Building Better Bridges

Bridges are essential for day-to-day commuting and travel throughout the year, so it’s crucial that they are built to withstand both extreme temperatures and harsh weather conditions. If a bridge collapses during a natural disaster, it becomes much more difficult for rescue workers to reach survivors, paralyzing the humanitarian supply chain in the process.

Bridges can also be used to evacuate local residents from disaster zones when other systems fail. The Brooklyn Bridge, for example, is designed to withstand heavy foot traffic during times of crisis — such as the subway suspensions during the New York City blackouts of 1965, 1977, and 2003, or after the September 11 terrorist attacks. Because of the foresight of its engineer, John Roebling, the bridge was built to be six times stronger than it would need to be under normal traffic scenarios, supporting a massive rush of pedestrians should the need arise.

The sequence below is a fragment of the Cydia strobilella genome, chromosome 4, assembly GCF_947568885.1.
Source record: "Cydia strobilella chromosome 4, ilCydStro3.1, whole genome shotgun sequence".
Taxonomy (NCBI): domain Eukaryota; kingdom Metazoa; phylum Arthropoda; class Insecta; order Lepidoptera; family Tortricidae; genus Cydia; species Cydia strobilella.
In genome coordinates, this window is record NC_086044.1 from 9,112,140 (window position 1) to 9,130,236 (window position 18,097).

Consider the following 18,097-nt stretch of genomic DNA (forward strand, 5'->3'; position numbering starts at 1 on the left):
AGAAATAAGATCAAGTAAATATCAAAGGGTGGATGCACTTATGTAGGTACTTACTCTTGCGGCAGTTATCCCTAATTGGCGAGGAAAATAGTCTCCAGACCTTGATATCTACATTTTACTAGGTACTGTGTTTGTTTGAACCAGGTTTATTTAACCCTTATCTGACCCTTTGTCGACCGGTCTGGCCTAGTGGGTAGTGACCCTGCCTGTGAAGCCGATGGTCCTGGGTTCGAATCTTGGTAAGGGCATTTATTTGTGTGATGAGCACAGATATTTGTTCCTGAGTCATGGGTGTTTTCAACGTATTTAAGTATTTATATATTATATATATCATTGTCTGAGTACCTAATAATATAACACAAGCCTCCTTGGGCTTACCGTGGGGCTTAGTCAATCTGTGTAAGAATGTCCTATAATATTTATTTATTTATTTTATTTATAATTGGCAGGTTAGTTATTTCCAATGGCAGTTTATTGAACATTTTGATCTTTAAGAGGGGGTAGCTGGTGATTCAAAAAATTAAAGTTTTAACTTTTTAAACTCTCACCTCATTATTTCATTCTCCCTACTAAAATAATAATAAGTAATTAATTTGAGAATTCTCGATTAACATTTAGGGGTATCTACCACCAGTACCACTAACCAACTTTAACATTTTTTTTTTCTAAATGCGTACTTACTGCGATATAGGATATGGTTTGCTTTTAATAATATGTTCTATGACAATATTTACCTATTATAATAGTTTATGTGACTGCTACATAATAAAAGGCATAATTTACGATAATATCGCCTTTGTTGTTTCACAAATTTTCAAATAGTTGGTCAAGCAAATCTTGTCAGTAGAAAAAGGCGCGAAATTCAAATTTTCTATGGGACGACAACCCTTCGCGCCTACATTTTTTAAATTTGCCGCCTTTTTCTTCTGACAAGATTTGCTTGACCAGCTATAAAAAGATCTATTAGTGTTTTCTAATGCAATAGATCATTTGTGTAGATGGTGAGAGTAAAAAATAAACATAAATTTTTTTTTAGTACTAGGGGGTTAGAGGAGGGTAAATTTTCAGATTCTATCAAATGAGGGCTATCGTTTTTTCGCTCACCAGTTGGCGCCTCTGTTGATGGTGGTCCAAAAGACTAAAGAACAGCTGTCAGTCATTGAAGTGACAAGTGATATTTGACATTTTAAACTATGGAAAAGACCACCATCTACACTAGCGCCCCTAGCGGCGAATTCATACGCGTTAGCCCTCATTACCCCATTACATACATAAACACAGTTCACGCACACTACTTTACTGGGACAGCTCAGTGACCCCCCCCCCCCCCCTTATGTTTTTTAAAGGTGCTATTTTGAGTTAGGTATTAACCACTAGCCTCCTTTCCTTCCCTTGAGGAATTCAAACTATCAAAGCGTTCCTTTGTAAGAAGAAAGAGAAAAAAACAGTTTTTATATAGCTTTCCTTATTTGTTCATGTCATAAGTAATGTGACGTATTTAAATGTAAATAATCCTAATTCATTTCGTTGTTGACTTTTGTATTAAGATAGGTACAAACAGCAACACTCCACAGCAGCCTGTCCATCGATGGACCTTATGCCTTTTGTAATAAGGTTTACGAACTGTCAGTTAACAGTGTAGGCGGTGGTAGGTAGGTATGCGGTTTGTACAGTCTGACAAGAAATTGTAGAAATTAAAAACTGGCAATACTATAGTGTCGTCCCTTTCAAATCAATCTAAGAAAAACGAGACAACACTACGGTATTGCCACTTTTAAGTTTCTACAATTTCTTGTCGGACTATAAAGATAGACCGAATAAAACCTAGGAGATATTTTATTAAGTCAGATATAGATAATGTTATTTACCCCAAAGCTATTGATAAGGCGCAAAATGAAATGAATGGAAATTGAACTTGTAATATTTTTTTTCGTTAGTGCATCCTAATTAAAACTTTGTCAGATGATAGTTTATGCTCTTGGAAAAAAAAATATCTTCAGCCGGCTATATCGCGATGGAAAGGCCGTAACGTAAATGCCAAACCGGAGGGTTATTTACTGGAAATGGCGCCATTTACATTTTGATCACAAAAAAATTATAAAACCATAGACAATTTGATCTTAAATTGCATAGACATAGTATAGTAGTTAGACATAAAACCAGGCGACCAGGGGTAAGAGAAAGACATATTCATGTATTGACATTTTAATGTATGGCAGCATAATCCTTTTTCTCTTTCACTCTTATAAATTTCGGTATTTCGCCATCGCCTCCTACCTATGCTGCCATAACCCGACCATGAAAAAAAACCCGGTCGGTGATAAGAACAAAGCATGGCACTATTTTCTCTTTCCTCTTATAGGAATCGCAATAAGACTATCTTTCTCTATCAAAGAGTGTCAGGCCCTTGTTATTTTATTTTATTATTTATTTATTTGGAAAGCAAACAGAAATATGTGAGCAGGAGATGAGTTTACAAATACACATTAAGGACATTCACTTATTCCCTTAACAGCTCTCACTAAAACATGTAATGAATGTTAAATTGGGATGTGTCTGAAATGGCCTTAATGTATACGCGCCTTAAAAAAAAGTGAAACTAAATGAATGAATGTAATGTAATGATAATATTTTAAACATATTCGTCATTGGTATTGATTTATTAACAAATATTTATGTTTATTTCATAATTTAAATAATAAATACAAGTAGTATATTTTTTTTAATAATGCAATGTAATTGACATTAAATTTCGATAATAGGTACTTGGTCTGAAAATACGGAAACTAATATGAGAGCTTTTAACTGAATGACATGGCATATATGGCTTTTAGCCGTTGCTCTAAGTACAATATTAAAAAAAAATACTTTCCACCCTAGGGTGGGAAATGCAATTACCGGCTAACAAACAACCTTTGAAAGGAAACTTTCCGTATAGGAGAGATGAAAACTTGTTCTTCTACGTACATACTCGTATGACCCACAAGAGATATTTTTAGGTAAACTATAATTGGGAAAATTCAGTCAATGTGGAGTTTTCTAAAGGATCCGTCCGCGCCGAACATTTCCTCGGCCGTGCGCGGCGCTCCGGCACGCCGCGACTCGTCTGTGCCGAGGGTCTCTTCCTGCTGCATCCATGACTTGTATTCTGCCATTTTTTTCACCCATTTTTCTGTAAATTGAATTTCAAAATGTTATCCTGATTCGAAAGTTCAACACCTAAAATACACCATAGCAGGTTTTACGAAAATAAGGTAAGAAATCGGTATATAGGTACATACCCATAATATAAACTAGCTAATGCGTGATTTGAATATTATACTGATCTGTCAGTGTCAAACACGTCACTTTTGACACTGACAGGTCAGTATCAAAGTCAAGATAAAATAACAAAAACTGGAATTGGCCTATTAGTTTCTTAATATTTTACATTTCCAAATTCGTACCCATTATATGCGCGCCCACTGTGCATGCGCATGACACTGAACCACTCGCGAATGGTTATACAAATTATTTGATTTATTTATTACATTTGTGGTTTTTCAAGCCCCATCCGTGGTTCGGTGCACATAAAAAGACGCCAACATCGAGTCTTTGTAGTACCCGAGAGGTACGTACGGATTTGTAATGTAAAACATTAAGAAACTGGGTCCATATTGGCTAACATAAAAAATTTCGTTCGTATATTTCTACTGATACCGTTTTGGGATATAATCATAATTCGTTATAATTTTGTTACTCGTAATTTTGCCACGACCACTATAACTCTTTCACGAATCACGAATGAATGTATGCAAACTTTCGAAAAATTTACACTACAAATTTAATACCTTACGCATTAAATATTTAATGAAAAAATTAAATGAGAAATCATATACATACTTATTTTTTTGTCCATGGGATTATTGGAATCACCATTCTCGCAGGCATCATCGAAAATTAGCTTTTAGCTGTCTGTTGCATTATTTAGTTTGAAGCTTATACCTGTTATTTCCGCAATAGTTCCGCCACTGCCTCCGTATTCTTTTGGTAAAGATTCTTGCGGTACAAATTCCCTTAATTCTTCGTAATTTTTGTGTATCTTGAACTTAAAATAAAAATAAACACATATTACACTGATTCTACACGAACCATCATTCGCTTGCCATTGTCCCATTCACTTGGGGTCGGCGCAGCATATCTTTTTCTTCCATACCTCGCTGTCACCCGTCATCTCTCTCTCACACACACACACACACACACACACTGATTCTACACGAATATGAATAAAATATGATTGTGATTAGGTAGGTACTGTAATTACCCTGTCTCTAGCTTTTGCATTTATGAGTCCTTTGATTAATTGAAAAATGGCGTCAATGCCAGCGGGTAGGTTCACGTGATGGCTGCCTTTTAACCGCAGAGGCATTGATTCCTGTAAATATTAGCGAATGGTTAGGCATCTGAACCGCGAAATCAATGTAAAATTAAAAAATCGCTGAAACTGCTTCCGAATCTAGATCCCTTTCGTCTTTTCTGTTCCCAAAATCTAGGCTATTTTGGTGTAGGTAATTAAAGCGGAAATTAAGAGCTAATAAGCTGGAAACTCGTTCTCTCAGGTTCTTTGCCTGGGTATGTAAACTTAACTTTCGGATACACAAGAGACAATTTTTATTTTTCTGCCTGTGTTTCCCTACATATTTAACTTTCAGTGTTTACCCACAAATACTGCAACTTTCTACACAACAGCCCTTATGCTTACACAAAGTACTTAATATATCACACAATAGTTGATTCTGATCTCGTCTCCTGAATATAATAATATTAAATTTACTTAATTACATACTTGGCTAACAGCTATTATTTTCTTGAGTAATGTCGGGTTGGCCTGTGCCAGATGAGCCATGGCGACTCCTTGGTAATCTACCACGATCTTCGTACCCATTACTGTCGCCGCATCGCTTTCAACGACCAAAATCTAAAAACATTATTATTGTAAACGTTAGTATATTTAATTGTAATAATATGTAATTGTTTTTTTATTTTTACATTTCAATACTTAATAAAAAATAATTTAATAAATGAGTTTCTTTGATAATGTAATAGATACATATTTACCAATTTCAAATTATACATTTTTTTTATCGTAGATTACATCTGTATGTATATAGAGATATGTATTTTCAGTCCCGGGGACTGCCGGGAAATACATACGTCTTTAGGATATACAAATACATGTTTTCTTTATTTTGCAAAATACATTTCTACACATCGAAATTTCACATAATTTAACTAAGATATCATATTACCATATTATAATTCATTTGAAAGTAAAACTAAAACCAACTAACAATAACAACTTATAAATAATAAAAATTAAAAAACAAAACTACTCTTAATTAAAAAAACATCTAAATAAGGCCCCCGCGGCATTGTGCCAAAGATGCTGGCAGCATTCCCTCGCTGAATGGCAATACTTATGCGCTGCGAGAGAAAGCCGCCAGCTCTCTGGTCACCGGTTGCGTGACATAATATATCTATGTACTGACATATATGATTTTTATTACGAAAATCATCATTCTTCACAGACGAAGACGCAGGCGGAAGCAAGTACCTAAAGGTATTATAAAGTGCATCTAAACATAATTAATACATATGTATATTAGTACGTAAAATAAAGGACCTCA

At their core, these bridges reflect the virtues of a well-planned supply chain. Thanks to the engineers, architects, and working crews involved in their construction, we can access places we could never otherwise reach.

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